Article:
The climate of shrinking reimbursements, increasing costs and an aging population is placing more demand on ophthalmologists and staff members to develop sound financial management practices.
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Ophthalmic Practice Financial Policy
A successful financial policy clearly communicates procedures and responsibilities, provides a verifiable source of data, and automates the internal workflow to the fullest potential in order to increase cash flow and minimize loss. The key to this process is flexibility, as the medical world changes, the practice responds and changes and moves forward. Read entire article.
Benchmarking is a critical tool to help practices measure efficiency and areas for improvement. Participants are able to compare their financial performance to national and regional averages.
To capitalize on the increasing demand for eye health care created by the oncoming retirement of the baby boomers, practices will need to operate at peak efficiency. Utilizing the benchmarking tools and reports is one way that Academy members can improve efficiency and manage the increased patient volume.
Those Academy and AAOE members who participate in the Academy’s benchmarking survey understand the value of the financial information and comparative analysis that the program provides. In an effort to make the survey and the resulting data more accessible and valuable to members, the Academy is streamlining and redesigning the survey in 2013. The benchmarking survey will be reintroduced in February 2014. The new survey will allow for easier data entry of members’ financial information and fewer, but more critical, benchmarks to use in managing their practices.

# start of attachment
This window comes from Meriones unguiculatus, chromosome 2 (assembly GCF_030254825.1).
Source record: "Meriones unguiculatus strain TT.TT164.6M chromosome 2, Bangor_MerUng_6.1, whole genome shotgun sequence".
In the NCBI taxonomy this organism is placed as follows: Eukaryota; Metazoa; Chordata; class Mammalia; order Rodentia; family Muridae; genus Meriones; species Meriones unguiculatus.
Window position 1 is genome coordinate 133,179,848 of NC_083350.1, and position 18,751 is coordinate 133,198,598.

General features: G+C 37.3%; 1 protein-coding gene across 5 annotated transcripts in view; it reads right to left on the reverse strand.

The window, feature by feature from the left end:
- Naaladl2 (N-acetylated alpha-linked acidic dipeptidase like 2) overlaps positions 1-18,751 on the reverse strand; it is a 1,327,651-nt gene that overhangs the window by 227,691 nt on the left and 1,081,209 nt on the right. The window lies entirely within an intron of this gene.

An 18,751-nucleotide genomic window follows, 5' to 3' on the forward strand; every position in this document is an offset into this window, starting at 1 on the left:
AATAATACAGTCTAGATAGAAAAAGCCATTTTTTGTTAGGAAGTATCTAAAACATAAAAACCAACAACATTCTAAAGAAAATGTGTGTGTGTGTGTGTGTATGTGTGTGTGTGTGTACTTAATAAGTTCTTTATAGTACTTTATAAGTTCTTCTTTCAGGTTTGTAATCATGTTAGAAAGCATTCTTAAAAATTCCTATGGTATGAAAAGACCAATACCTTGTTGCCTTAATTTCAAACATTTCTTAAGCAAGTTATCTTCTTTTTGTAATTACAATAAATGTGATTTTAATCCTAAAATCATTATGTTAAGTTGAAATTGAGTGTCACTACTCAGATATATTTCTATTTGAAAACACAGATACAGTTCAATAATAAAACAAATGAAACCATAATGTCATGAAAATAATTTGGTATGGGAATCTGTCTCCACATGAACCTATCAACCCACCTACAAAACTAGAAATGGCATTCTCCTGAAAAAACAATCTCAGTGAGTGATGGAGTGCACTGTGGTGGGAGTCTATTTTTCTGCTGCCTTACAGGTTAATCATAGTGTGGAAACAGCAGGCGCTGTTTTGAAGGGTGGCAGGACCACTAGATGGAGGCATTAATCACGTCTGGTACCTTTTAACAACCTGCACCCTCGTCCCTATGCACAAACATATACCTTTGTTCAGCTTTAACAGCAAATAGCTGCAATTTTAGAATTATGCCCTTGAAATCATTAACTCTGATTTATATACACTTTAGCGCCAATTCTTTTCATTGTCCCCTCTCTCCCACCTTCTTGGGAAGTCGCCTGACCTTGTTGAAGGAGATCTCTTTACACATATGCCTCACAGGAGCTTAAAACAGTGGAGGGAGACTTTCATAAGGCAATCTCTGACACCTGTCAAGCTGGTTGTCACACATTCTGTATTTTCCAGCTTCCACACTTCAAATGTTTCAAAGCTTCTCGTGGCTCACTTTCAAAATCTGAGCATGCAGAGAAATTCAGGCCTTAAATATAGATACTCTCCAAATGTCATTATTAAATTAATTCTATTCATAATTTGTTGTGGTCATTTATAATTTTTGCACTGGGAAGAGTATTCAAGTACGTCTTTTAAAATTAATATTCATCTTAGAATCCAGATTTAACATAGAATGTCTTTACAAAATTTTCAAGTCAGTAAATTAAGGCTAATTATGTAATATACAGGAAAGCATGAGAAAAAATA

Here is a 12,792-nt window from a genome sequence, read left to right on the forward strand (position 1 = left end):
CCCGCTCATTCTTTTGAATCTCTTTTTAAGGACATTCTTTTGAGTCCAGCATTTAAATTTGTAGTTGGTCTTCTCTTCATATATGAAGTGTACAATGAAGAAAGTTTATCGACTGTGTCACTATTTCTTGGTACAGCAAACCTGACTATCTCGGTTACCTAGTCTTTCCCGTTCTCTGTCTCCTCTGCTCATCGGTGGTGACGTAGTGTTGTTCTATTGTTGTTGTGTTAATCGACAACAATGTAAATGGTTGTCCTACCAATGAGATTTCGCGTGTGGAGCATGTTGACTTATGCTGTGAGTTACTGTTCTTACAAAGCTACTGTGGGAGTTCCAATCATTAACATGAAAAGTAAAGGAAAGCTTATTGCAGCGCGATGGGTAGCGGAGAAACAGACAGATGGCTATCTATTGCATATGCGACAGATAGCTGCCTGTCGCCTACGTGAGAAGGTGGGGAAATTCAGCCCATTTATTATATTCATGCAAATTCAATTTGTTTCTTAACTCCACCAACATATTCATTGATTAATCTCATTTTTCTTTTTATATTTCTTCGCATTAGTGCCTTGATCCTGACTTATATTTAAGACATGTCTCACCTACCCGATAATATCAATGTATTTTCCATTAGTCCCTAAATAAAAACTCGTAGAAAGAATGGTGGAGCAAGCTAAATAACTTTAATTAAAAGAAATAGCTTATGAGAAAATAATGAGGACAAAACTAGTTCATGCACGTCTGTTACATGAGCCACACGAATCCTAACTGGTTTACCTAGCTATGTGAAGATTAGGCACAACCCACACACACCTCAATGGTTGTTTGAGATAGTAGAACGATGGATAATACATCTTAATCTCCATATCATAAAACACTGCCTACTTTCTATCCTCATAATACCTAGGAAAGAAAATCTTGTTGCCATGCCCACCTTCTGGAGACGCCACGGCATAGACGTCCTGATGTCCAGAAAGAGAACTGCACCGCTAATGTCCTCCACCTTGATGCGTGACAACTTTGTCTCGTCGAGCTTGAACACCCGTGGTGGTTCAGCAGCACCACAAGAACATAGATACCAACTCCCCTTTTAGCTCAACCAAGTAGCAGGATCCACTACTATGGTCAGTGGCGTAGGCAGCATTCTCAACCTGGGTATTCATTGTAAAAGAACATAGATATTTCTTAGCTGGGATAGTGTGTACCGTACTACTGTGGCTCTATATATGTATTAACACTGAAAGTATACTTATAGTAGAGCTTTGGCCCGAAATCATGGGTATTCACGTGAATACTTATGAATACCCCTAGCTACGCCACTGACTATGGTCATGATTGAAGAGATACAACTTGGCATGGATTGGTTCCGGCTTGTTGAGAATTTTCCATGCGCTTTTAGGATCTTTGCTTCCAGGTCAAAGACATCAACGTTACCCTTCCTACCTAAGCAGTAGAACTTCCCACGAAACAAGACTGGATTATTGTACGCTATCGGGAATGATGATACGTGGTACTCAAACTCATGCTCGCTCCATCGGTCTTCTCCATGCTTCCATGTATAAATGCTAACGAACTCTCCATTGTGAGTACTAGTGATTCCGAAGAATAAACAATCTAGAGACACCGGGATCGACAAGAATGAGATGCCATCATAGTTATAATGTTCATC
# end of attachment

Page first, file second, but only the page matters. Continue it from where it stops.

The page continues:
Using Benchmarks to Diagnose the Health of Your Practice [PDF 229K] further details the benefits of participating in the Academy’s benchmarking survey and gaining access to the resulting financial comparative data. You must participate in the survey to access the valuable reporting tools.
Look for more information as the Academy benchmarking survey launches anew in February 2014.
Fiscal Year 2011 Reporting Tools are open. Practices that participated in the benchmarking survey in 2012 and have approved data from FY11 (or a previous year) can access the benchmarking reporting tools by clicking the button below.
FY11 Reporting Tools are open for practices with approved data in fiscal year 2011 (or a previous year).
To access the report, you will need to login using your Academy or AAOE login name/password and then enter the Benchmarking login name and password you created when you registered. If you forgot your benchmarking login and/or password use the password recovery feature.
Please note: Identifiers specific to your practice will be stripped from the final data set, and the number of data sets displayed in the reporting tools (either the complete aggregate set or any filtered set as defined by the user) must be equal to or greater than fifteen (15) complete data sets. Reporting Tools are provided to help you interpret your data and are only available to users whose data has been submitted as final and approved.
Understanding Financial Statements
Cash Accounting Versus Accrual Accounting
Financial statements are normally prepared in accordance with what are called generally accepted accounting principles. Although, this term sounds a bit fuzzy, it actually has a very specific meaning: It requires the use of the accrual method of accounting. Under the accrual method, revenue is considered earned and is recognized in statements for the period when the revenue transaction occurred, regardless of when the related cash is collected. So, for example, under the accrual method, a practice’s earnings are posted at the time services are provided. Similarly, expenses are incurred at the moment the liability is incurred, regardless of payment terms. For example, on any given day, a practice’s expenses include the hourly wages earned by staff members that day, even though the payroll funds may be paid out only twice a month, which might be a week or more away. Read entire article.
Alert: Academy and ASCRS Share CMS Guidance to Clarify Medicare Billing for Femtosecond Laser Use